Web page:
NCRP started Philanthropy’s Promise to change U.S. funding priorities, and more than 177 grantmakers have signed on to date. Philanthropy’s Promise celebrates foundations that intentionally target the bulk of their grant dollars to benefit underserved communities and invest substantially in advocacy, community organizing and civic engagement to address the root causes of social problems and promote equity, opportunity and justice.

What does Philanthropy’s Promise look like in practice? Grantmaking organizations that sign on commit to give 50% of their dollars to underserved communities and 25% to social justice organizations or movements. Because by applying targeted universalism, we all do better.

– Jennifer Pennington, MCF member services fellow

Nominate Grantmakers Making an Impact

February 13, 2014

NCRP-logo-color-with-tagline-2014The National Committee for Responsive Philanthropy is on the lookout for grantmakers to honor with its 2014 NCRP Impact Awards, and wants to hear from you.

Which foundations do you think had the greatest impact and made positive, lasting change in 2013? NCRP is looking for grantmakers maximizing their philanthropy by:

  • Attacking the root causes of social problems
  • Empowering underserved communities
  • Helping improve the sector as a whole through public leadership

There will be one awardee in each of these four categories:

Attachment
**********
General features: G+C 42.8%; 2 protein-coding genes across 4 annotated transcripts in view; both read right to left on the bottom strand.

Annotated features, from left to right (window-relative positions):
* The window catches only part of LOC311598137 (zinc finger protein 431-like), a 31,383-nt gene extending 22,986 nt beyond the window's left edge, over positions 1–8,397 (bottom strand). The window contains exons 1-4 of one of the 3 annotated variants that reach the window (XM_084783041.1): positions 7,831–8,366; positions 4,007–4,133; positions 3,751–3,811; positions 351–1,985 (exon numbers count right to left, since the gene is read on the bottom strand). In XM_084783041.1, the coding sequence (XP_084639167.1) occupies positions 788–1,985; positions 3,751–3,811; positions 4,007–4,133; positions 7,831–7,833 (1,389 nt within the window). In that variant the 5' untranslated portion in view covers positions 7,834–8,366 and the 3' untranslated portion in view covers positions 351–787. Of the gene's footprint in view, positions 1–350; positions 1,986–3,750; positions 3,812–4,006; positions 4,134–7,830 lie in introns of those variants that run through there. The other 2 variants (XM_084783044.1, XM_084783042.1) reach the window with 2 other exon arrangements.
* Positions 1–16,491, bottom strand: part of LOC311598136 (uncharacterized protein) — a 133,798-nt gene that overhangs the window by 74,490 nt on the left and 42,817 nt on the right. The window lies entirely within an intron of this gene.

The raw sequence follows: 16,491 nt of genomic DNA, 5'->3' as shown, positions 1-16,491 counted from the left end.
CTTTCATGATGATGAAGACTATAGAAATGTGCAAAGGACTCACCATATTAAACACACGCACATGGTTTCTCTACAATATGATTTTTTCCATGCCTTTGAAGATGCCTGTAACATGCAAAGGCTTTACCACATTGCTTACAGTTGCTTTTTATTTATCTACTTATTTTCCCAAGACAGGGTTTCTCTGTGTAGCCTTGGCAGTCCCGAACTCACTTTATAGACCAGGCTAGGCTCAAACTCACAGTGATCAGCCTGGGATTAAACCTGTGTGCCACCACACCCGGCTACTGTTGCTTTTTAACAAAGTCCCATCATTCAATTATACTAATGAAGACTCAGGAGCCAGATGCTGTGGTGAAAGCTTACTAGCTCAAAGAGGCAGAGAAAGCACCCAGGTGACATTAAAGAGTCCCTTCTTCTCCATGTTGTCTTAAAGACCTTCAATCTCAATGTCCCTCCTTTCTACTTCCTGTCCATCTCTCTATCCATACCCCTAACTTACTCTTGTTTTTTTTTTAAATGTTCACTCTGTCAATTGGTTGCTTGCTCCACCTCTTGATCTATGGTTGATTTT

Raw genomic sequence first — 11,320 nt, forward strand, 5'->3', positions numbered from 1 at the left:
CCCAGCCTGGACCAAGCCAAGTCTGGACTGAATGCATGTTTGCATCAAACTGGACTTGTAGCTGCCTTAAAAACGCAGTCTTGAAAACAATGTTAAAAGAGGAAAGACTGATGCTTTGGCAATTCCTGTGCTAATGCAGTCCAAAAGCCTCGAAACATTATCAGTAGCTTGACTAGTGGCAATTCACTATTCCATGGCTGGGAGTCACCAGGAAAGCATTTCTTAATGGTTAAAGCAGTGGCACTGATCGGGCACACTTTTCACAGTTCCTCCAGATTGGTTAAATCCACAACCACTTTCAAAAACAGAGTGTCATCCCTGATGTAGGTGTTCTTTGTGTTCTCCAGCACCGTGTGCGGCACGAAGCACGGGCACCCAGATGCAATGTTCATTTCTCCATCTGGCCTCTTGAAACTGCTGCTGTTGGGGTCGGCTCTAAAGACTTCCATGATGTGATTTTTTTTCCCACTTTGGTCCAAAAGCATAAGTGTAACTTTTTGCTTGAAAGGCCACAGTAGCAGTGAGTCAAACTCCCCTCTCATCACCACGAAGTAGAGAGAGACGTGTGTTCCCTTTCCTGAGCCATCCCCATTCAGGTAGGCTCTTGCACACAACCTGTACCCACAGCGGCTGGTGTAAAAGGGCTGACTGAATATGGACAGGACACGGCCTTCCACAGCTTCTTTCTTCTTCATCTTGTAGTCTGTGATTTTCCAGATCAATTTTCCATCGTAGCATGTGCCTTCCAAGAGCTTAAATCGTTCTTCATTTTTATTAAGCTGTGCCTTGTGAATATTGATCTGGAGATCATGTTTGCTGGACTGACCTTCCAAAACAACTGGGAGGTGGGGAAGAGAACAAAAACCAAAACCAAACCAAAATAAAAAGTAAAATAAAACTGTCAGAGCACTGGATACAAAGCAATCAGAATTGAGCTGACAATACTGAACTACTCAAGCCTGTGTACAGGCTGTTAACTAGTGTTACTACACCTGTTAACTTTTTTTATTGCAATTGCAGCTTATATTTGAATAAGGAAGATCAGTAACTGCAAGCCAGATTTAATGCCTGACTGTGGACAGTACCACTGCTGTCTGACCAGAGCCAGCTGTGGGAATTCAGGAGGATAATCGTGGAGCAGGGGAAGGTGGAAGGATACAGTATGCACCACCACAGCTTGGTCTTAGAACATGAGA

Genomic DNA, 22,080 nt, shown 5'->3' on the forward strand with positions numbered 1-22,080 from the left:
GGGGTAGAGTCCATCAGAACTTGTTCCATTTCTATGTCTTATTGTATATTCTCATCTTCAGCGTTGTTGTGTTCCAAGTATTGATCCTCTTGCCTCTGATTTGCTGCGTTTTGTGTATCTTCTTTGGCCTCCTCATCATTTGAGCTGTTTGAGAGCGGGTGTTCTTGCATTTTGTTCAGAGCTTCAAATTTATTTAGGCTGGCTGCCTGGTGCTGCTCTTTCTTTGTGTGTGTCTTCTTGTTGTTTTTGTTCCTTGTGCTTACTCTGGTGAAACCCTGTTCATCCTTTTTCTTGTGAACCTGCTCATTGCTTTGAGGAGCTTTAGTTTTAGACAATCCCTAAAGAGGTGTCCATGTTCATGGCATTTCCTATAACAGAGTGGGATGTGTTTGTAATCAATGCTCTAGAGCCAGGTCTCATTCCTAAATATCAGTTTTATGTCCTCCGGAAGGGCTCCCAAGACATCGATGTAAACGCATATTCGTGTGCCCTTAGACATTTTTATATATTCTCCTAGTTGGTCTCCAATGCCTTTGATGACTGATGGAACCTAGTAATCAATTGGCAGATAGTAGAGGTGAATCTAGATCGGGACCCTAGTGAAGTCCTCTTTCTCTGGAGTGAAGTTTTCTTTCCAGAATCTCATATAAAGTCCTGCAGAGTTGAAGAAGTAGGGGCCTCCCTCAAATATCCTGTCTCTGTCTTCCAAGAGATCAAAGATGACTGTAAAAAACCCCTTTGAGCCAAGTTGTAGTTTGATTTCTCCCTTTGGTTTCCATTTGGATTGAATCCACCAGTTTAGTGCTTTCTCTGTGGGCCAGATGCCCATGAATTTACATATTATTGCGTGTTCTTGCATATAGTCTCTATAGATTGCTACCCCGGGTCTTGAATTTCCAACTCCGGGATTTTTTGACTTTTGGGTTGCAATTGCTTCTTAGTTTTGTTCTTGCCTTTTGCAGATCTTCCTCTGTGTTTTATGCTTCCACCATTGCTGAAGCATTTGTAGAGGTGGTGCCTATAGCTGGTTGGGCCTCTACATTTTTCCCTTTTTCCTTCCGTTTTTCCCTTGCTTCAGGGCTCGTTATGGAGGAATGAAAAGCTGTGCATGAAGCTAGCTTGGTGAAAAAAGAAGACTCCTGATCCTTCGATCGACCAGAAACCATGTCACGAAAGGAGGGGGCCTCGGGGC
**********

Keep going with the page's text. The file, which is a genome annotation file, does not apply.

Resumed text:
• Large, Private Foundation (annual giving of $25 million or more)
  • Small/Mid-Sized Private Foundation (annual giving less than $25 million)
  • Corporate Foundation (any size)
  • Grantmaking Public Charity (any size)

Last year’s awardees included grantmakers from California, New York and Illinois. It’s time to get Minnesota on the map!

Nominations are due March 1. The awards reception will take place June 9 in Washington, D.C.

Nominate a worthy grantmaker today, and spread the word on Facebook and Twitter!

A Look at National Grantmaking Trends

June 7, 2013

criteriaThe National Committee for Responsive Philanthropy recently released new reports on 2011 philanthropic giving to key areas in Criteria for Philanthropy at Its Best: Benchmarks to Assess and Enhance Grantmaker Impact. NCRP uses data from Foundation Center, which analyzed the grants of $10,000 or more from 1,121 of the largest grantmakers in the country.

Here are the four reports that make up NCRP’s Philanthropic Landscape 2011 analysis:

  • The State of General Operating Support 2011 saw a shift to increased general operating support, from the 2008-10 average of 16 percent to 24 percent in 2011. One Minnesota grantmaker made the list of largest funders by percentage: U.S. Bank Foundation, which committed all its grant dollars to general operating support.